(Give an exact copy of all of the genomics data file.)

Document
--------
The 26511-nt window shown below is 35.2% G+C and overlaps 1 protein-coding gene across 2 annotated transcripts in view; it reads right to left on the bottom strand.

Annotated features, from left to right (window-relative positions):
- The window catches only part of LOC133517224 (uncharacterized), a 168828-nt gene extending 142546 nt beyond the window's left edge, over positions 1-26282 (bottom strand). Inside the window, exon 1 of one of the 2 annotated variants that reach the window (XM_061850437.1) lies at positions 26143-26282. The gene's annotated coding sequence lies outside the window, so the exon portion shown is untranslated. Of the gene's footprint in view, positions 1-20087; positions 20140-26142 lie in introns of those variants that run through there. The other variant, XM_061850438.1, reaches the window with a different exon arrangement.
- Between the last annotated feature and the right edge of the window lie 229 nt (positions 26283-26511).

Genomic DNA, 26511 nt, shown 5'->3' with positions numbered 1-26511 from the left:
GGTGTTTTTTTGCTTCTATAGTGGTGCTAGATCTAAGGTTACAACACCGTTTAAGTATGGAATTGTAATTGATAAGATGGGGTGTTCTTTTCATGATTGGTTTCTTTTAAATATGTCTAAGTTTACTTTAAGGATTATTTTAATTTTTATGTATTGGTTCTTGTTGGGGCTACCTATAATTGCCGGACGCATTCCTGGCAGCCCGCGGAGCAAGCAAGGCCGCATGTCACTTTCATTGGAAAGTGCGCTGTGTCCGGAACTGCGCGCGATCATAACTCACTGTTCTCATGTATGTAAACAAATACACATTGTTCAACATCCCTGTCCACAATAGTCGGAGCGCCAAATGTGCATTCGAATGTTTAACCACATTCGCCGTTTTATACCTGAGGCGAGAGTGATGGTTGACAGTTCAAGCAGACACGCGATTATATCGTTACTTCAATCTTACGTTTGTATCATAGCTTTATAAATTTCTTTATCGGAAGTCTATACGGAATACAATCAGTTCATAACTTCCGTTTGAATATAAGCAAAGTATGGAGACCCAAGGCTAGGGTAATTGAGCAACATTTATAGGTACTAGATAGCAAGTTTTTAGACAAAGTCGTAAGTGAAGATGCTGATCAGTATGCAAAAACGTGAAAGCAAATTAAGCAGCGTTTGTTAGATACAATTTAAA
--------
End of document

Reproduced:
The 26511-nt window shown below is 35.2% G+C and overlaps 1 protein-coding gene across 2 annotated transcripts in view; it reads right to left on the bottom strand.

Annotated features, from left to right (window-relative positions):
- The window catches only part of LOC133517224 (uncharacterized), a 168828-nt gene extending 142546 nt beyond the window's left edge, over positions 1-26282 (bottom strand). Inside the window, exon 1 of one of the 2 annotated variants that reach the window (XM_061850437.1) lies at positions 26143-26282. The gene's annotated coding sequence lies outside the window, so the exon portion shown is untranslated. Of the gene's footprint in view, positions 1-20087; positions 20140-26142 lie in introns of those variants that run through there. The other variant, XM_061850438.1, reaches the window with a different exon arrangement.
- Between the last annotated feature and the right edge of the window lie 229 nt (positions 26283-26511).

Genomic DNA, 26511 nt, shown 5'->3' with positions numbered 1-26511 from the left:
GGTGTTTTTTTGCTTCTATAGTGGTGCTAGATCTAAGGTTACAACACCGTTTAAGTATGGAATTGTAATTGATAAGATGGGGTGTTCTTTTCATGATTGGTTTCTTTTAAATATGTCTAAGTTTACTTTAAGGATTATTTTAATTTTTATGTATTGGTTCTTGTTGGGGCTACCTATAATTGCCGGACGCATTCCTGGCAGCCCGCGGAGCAAGCAAGGCCGCATGTCACTTTCATTGGAAAGTGCGCTGTGTCCGGAACTGCGCGCGATCATAACTCACTGTTCTCATGTATGTAAACAAATACACATTGTTCAACATCCCTGTCCACAATAGTCGGAGCGCCAAATGTGCATTCGAATGTTTAACCACATTCGCCGTTTTATACCTGAGGCGAGAGTGATGGTTGACAGTTCAAGCAGACACGCGATTATATCGTTACTTCAATCTTACGTTTGTATCATAGCTTTATAAATTTCTTTATCGGAAGTCTATACGGAATACAATCAGTTCATAACTTCCGTTTGAATATAAGCAAAGTATGGAGACCCAAGGCTAGGGTAATTGAGCAACATTTATAGGTACTAGATAGCAAGTTTTTAGACAAAGTCGTAAGTGAAGATGCTGATCAGTATGCAAAAACGTGAAAGCAAATTAAGCAGCGTTTGTTAGATACAATTTAAA